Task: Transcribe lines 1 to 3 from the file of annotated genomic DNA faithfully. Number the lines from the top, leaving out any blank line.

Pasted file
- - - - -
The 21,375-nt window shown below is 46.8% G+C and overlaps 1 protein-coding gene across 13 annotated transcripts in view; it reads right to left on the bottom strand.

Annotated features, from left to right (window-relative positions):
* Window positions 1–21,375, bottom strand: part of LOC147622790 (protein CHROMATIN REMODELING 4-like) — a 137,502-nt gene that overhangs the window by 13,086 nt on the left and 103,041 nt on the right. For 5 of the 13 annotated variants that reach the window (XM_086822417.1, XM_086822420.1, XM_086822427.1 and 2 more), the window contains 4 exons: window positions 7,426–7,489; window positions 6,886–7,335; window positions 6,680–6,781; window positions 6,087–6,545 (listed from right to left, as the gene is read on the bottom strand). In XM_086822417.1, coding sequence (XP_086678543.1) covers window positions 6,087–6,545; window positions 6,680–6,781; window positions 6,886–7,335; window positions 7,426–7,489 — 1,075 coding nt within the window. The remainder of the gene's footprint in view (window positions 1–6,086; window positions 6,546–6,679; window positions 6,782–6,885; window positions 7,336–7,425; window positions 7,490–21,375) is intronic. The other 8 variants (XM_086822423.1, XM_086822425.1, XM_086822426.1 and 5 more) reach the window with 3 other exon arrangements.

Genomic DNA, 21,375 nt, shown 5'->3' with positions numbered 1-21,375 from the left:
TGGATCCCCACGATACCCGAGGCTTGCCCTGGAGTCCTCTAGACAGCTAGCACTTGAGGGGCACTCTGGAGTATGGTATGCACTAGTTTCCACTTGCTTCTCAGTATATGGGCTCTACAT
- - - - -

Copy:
The 21,375-nt window shown below is 46.8% G+C and overlaps 1 protein-coding gene across 13 annotated transcripts in view; it reads right to left on the bottom strand.

Annotated features, from left to right (window-relative positions):
* Window positions 1–21,375, bottom strand: part of LOC147622790 (protein CHROMATIN REMODELING 4-like) — a 137,502-nt gene that overhangs the window by 13,086 nt on the left and 103,041 nt on the right. For 5 of the 13 annotated variants that reach the window (XM_086822417.1, XM_086822420.1, XM_086822427.1 and 2 more), the window contains 4 exons: window positions 7,426–7,489; window positions 6,886–7,335; window positions 6,680–6,781; window positions 6,087–6,545 (listed from right to left, as the gene is read on the bottom strand). In XM_086822417.1, coding sequence (XP_086678543.1) covers window positions 6,087–6,545; window positions 6,680–6,781; window positions 6,886–7,335; window positions 7,426–7,489 — 1,075 coding nt within the window. The remainder of the gene's footprint in view (window positions 1–6,086; window positions 6,546–6,679; window positions 6,782–6,885; window positions 7,336–7,425; window positions 7,490–21,375) is intronic. The other 8 variants (XM_086822423.1, XM_086822425.1, XM_086822426.1 and 5 more) reach the window with 3 other exon arrangements.